Leaving on a jet plane

The Marchioness of Ely aboard which Fanny Parkes made her journey to India in 1822

The Marchioness of Ely aboard which Fanny Parkes made her journey to India in 1822

I face the next twenty four hours with mixed emotions. On the one hand I am looking forward to arriving tomorrow evening in Bangalore ready to meet up with old friends and new. On the other, the thought of long cramped hours in an economy class aircraft seat trying to get some sleep and being away from my home and family is always a daunting prospect. To be fair, the cabin crew on Emirates flights are always friendly and considerate, and at least there is an opportunity to stretch legs at Dubai airport when breaking the journey. So, the prospects of passing the time reading and probably catching up with films I missed at the cinema should not be regarded with anything other than resignation.

Contemplating the journey ahead, last night I reached for the diary of a remarkable woman, Fanny Parkes who recorded her experiences in India in the first half of the nineteenth century. Unlike so many English ladies who ventured to India at this time, and indeed since, Fanny Parkes committed herself to understanding the country and its people, learning languages, playing the sitar and getting to grips with the traditions and religions of the land. Her journals, which lingered far too long in obscurity were revived by the writer and historian William Dalrymple and published in a collected edition in 2002*. For anyone who wants to gain insights into life in northern India during this period they make fascinating reading.

It was whilst contemplating my own journey over the next day or so that I decided to remind myself of Fanny Parkes’ departure from England aboard the Marchioness of Ely and her eventual arrival along the estuary of the Hoogly river into Calcutta. Fanny left the Kent coast of England on June 18th 1822 arriving in Calcutta on November 13th. In her journals she describes watching whales and turtles, catching a sea snake and enjoying magnificent seascapes and sunsets. She also writes of the time when the ship was becalmed for eighteen days and when the wind returned being blown at seven knots in the wrong direction.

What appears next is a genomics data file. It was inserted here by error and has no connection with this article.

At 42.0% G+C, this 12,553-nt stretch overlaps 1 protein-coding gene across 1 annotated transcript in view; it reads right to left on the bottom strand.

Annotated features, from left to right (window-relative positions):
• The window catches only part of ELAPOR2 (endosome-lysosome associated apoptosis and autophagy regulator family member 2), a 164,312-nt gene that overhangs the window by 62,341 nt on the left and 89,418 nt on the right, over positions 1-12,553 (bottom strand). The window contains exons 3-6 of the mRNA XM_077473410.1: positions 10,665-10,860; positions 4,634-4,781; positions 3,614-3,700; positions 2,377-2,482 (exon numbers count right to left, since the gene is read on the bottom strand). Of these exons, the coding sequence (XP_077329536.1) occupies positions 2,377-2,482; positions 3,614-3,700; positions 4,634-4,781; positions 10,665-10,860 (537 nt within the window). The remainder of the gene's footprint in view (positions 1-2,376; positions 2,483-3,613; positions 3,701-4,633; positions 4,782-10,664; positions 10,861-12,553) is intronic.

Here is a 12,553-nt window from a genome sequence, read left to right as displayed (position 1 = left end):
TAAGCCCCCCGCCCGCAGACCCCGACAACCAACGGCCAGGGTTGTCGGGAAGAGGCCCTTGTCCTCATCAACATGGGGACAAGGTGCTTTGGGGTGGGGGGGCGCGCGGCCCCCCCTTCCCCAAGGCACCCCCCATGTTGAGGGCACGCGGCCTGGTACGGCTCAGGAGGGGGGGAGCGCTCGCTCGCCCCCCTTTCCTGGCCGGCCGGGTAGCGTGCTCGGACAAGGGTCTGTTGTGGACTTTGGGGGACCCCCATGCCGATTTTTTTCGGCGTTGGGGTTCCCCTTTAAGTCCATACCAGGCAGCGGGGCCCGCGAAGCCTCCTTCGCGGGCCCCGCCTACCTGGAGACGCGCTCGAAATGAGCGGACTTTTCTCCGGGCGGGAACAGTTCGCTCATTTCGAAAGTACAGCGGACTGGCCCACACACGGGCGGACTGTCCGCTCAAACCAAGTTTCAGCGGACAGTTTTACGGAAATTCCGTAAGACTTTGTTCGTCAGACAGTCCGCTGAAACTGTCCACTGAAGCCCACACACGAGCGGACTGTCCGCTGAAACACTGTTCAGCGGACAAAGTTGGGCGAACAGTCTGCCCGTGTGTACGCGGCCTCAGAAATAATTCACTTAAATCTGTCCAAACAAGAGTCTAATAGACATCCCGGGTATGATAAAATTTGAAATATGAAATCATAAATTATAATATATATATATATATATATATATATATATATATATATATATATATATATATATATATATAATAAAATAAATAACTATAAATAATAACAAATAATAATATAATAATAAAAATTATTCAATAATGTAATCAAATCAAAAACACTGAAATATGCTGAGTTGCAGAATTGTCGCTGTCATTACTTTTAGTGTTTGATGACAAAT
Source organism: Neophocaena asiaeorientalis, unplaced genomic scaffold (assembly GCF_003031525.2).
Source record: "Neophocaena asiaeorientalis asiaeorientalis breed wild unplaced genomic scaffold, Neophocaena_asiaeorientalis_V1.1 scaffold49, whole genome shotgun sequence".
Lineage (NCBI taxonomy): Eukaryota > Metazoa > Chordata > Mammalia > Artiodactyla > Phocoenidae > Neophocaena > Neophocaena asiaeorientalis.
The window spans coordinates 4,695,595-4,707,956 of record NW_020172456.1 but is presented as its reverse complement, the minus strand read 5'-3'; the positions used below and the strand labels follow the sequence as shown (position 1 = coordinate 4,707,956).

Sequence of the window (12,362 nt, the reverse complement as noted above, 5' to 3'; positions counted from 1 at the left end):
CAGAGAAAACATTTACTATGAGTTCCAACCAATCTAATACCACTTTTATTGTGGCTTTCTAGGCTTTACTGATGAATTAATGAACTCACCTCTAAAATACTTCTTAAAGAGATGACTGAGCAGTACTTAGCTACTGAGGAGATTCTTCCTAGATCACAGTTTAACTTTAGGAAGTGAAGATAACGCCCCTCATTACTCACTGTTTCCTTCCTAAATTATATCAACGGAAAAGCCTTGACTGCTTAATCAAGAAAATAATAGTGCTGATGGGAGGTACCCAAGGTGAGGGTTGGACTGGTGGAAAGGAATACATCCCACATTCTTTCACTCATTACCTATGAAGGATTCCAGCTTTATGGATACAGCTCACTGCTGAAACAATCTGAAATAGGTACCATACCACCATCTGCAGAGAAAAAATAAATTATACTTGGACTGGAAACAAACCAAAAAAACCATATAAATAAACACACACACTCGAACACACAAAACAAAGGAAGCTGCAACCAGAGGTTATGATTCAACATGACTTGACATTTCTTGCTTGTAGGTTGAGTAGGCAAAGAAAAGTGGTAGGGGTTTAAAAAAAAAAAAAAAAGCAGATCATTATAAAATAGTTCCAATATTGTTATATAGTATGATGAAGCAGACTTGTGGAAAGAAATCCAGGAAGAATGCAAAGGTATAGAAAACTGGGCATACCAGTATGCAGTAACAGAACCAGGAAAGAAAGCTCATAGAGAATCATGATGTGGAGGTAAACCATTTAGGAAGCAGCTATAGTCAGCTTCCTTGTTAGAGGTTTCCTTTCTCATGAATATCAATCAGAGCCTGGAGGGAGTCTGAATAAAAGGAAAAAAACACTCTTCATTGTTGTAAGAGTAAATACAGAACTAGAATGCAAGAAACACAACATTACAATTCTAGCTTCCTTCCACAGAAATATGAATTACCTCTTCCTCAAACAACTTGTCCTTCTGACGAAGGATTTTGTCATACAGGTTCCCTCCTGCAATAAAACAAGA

Travel at the pace with which Fanny Parkes journeyed to India on the Marchioness of Ely, must have many positive aspects. Though I suspect that she endured many discomforts and inconveniences along the way. I suppose her experiences watching the natural fauna and the changing seascapes are the equivalent of today’s inflight entertainment systems. Whilst it would be enjoyable to travel to India in a leisurely manner, it would hardly be practical in terms of providing two weeks of teaching!

It is with such contemplation that I will pack the final few items in my luggage and head off to the airport in anticipation of renewing my acquaintance with the sights, sounds and smells of Bangalore. In a few days’ time I am sure that it will feel like I have never been away, as I share new learning experiences with long established friends and students and a new cohort joining the MA in Special and Inclusive Education. I have no doubt there will be much to report over the coming days and weeks.

* William Dalrymple (2002) Begums, Thugs and White Mughals. London: Eland

4 thoughts on “Leaving on a jet plane

  1. What has quick travel brought to us.
    May be beyond walking was anything worth it.
    The avents have brought comforts.
    The comforts have contributed to exploitation,colonization,slavery and what not.
    Wars and conflicts seem unending.
    Look into the faces of the refugees.
    What have we done to each other?
    Is goodness an abstraction?

    • My word |Satish, so many profound thoughts. My brain is not really functioning so well after the first leg of this journey. Travel is always best taken at a human pace – riding a bicycle by one’s own efforts is always a joy and allows one to see the passing landscape very well. However, much as I would love to cycle to India to meet with good friends such as yourself, findingv the time is difficult. Increasinly alarming is the difficulties that would entail in crossing a world embroiled in conflict and hatred.
      Much to discuss when we meet this week

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